Hilton Santa Fe Historic Plaza

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Discover Hilton Santa Fe Historic Plaza, which was once the hacienda of the Ortiz Family, one of the most prominent families in the city.

Hilton Santa Fe Historic Plaza was constructed at a time when Europeans settled in the New World throughout much of the 17th and 18th centuries.

Built in 1625, the Hilton Santa Fe Historic Plaza was originally the hacienda of New Mexico's Ortiz Family, one of the most prominent families in the city. Capturing the unique, cultural heritage of the romantic Southwest, the 300-year-old landmark was expanded and restored to preserve its architectural integrity and distinct history. Beginning with Padre Ramon Ortiz centuries ago, this historic estate has a long tradition of warm hospitality. A native of Mexico City and a descendant of prominent Spanish colonists, Padre Ramon Ortiz was a parish priest whose humanitarian work included providing education and a home to young men and family members in need. During the Mexican-American conflict of the 1840s in the village of Santa Fe, Padre Ortiz gave food and shelter to both Mexican soldiers and their captives on their journey to Mexico City. While Ortiz made lasting friendships with the Americans during the conflict, when war was declared with Mexico in 1846, the patriotic Ortiz instigated an armed resistance at the battle of Brazitos. He was defeated, taken prisoner, and marched to Chihuahua, where he watched the city fall to US troops. Padre Ortiz was released after administering to the wounded and dead on the battlefield.

After the war, Padre Ortiz was elected to Congress at Mexico City, where he voted against the Treaty of Guadalupe Hidalgo in 1848 to protect his country. Mexico lost half of its national territory as a result of the treaty, including Ramón's birthplace of Santa Fe. Ortiz was appointed by the State Government of Chihuahua to head the Commission to repatriate Mexican citizens who wished to retain national citizenship. While 3,000 Mexicans crossed the new border to settle in Northern Chihuahua, many could not relocate due to obstacles placed on them by American officials. Disappointed, the patriotic priest retired from civil life and returned to pastoral work in El Paso, where he lived until his death. Padre Ramon Ortiz is considered to be one of the most influential humanitarians, politicians, and peacemakers in the history of Santa Fe, New Mexico.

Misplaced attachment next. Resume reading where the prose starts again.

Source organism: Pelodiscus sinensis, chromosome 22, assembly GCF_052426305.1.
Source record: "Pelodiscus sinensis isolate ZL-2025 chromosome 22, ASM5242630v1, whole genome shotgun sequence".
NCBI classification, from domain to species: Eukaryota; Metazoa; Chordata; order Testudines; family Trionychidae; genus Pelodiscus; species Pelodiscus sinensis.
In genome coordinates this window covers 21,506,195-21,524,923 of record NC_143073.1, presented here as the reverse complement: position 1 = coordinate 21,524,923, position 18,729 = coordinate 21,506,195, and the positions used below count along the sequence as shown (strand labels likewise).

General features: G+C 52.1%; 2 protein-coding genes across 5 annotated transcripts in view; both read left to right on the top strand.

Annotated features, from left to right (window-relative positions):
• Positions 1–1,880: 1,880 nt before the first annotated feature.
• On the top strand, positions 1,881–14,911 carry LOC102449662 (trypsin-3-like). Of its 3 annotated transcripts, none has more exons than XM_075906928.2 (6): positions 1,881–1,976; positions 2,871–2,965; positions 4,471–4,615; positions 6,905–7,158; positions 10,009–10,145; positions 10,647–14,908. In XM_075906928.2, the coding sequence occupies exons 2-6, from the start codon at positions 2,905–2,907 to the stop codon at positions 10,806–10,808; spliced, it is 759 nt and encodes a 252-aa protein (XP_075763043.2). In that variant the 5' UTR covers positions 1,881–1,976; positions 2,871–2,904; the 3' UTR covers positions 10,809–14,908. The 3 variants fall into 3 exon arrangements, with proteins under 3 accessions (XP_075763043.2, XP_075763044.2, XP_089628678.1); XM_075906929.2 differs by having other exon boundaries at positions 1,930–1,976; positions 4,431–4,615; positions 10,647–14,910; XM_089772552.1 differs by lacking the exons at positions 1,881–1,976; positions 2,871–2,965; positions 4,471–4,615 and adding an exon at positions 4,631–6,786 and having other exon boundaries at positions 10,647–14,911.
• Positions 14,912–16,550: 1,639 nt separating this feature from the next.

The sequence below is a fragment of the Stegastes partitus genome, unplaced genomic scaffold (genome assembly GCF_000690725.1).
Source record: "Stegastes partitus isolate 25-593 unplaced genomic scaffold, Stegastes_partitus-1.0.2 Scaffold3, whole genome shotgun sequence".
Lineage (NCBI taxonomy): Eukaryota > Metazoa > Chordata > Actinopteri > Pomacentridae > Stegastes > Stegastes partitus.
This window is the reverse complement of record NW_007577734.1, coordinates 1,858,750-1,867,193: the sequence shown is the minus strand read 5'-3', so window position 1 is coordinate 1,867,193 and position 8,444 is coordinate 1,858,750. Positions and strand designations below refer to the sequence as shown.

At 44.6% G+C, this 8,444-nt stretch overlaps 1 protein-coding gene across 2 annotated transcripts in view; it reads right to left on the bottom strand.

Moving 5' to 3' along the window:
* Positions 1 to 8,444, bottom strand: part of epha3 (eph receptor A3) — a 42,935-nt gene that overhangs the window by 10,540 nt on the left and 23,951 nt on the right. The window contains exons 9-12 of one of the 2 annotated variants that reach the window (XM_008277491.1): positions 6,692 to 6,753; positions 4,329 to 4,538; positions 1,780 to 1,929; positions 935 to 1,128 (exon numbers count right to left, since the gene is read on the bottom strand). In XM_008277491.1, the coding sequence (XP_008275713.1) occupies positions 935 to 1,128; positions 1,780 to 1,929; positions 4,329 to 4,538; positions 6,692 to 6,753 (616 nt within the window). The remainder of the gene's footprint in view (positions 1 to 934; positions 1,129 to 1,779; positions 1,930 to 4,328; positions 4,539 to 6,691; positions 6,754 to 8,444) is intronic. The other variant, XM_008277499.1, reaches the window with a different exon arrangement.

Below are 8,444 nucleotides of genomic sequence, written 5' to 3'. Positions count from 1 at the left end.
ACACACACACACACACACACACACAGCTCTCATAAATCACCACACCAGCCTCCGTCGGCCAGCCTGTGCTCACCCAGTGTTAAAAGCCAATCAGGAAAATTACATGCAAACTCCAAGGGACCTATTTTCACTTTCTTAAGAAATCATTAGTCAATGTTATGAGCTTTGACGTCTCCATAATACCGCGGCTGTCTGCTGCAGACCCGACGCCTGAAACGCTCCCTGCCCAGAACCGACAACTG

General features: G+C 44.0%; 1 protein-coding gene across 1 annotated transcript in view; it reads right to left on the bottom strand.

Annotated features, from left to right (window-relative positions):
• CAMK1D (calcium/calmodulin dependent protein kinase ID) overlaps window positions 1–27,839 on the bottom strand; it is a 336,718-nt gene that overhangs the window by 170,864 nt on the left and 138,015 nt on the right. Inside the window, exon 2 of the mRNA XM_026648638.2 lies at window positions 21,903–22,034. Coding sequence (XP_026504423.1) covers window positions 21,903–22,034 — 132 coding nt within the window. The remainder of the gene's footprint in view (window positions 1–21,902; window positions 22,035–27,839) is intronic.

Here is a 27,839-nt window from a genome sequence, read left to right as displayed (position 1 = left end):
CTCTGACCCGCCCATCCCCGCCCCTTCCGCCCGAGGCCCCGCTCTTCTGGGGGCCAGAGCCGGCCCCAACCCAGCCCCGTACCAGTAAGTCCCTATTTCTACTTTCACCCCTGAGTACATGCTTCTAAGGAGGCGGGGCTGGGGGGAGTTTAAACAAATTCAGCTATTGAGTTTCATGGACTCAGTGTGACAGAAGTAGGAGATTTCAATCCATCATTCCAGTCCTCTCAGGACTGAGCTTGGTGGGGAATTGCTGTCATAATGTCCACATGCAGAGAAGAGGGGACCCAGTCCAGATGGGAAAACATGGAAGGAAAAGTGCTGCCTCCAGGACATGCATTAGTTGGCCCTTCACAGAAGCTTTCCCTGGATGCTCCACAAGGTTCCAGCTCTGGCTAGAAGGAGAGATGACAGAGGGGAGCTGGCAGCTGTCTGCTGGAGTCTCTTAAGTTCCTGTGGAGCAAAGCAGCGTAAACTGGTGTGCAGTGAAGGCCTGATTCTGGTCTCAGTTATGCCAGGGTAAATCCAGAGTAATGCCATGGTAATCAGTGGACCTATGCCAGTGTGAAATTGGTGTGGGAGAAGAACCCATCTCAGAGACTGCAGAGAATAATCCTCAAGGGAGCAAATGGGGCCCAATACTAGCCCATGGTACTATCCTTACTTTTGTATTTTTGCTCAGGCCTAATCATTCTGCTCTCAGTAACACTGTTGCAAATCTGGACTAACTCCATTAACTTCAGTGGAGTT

After generations of civil debate and business deals, the Ortiz hacienda finally passed out of the family in the late 1800s. One of the oldest buildings in Santa Fe, just blocks from the historic plaza, the hotel retains many architectural elements and artifacts from the original Pueblo. The luxury casitas are built within the adobe walls of the preserved 17th century coach house of the estate, with planked ceilings, exposed brick, Colonial furnishings, and a traditional kiva fireplace. Today, guests can embrace the 300-year history and romance of this historic hotel and relive the story of the origins of Santa Fe.

  • About the Architecture +
    Built in 1625, the Hilton Santa Fe Historic Plaza was originally the hacienda of New Mexico's Ortiz Family, one of the most prominent families in the city. Capturing the unique, cultural heritage of the romantic Southwest, the 300-year-old landmark was expanded and restored to preserve its architectural integrity and distinct history. Beginning with Padre Ramon Ortiz centuries ago, this historic estate has a long tradition of warm hospitality. After generations of civil debate and business deals, the Ortiz hacienda finally passed out of the family in the late 1800s. One of the oldest buildings in Santa Fe, just blocks from the historic plaza, the hotel retains many architectural elements and artifacts from the original Pueblo. The luxury casitas are built within the adobe walls of the preserved 17th century coach house of the estate, with planked ceilings, exposed brick, Colonial furnishings, and a traditional kiva fireplace.

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